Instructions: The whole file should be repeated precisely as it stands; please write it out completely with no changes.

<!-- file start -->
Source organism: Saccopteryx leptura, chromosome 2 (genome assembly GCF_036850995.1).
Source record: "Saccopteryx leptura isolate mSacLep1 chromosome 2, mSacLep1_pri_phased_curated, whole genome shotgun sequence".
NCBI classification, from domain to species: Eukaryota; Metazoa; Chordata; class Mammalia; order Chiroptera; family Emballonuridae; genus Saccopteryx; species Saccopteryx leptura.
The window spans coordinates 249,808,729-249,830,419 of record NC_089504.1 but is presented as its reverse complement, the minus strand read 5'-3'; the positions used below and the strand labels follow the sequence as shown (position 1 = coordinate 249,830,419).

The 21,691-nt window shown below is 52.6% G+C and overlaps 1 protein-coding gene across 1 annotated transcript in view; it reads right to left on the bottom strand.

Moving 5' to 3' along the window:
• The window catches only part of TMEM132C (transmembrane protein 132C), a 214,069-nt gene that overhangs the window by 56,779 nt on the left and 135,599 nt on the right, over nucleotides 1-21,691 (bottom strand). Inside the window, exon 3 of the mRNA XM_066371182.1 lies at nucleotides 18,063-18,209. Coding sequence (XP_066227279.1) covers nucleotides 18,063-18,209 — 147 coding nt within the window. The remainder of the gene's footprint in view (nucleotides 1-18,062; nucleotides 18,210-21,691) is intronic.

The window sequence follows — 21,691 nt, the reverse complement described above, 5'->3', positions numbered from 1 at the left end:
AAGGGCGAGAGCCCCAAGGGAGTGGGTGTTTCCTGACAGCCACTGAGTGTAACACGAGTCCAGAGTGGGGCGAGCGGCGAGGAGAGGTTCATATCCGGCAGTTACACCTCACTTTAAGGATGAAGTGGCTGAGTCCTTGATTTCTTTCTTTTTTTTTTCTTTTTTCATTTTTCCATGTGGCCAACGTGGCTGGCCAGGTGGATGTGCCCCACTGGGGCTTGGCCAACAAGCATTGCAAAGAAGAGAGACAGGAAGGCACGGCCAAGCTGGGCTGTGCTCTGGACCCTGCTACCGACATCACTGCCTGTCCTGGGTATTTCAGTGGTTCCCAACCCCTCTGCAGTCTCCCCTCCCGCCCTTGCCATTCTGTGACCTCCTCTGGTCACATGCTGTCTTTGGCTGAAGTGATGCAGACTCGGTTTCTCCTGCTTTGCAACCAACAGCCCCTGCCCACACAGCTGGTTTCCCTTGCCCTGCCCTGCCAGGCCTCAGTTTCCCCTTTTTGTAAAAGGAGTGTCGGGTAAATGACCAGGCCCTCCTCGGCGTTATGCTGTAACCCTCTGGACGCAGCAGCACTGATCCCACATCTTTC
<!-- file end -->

Source organism: Saccopteryx leptura, chromosome 2 (genome assembly GCF_036850995.1).
Source record: "Saccopteryx leptura isolate mSacLep1 chromosome 2, mSacLep1_pri_phased_curated, whole genome shotgun sequence".
NCBI classification, from domain to species: Eukaryota; Metazoa; Chordata; class Mammalia; order Chiroptera; family Emballonuridae; genus Saccopteryx; species Saccopteryx leptura.
The window spans coordinates 249,808,729-249,830,419 of record NC_089504.1 but is presented as its reverse complement, the minus strand read 5'-3'; the positions used below and the strand labels follow the sequence as shown (position 1 = coordinate 249,830,419).

The 21,691-nt window shown below is 52.6% G+C and overlaps 1 protein-coding gene across 1 annotated transcript in view; it reads right to left on the bottom strand.

Moving 5' to 3' along the window:
• The window catches only part of TMEM132C (transmembrane protein 132C), a 214,069-nt gene that overhangs the window by 56,779 nt on the left and 135,599 nt on the right, over nucleotides 1-21,691 (bottom strand). Inside the window, exon 3 of the mRNA XM_066371182.1 lies at nucleotides 18,063-18,209. Coding sequence (XP_066227279.1) covers nucleotides 18,063-18,209 — 147 coding nt within the window. The remainder of the gene's footprint in view (nucleotides 1-18,062; nucleotides 18,210-21,691) is intronic.

The window sequence follows — 21,691 nt, the reverse complement described above, 5'->3', positions numbered from 1 at the left end:
AAGGGCGAGAGCCCCAAGGGAGTGGGTGTTTCCTGACAGCCACTGAGTGTAACACGAGTCCAGAGTGGGGCGAGCGGCGAGGAGAGGTTCATATCCGGCAGTTACACCTCACTTTAAGGATGAAGTGGCTGAGTCCTTGATTTCTTTCTTTTTTTTTTCTTTTTTCATTTTTCCATGTGGCCAACGTGGCTGGCCAGGTGGATGTGCCCCACTGGGGCTTGGCCAACAAGCATTGCAAAGAAGAGAGACAGGAAGGCACGGCCAAGCTGGGCTGTGCTCTGGACCCTGCTACCGACATCACTGCCTGTCCTGGGTATTTCAGTGGTTCCCAACCCCTCTGCAGTCTCCCCTCCCGCCCTTGCCATTCTGTGACCTCCTCTGGTCACATGCTGTCTTTGGCTGAAGTGATGCAGACTCGGTTTCTCCTGCTTTGCAACCAACAGCCCCTGCCCACACAGCTGGTTTCCCTTGCCCTGCCCTGCCAGGCCTCAGTTTCCCCTTTTTGTAAAAGGAGTGTCGGGTAAATGACCAGGCCCTCCTCGGCGTTATGCTGTAACCCTCTGGACGCAGCAGCACTGATCCCACATCTTTC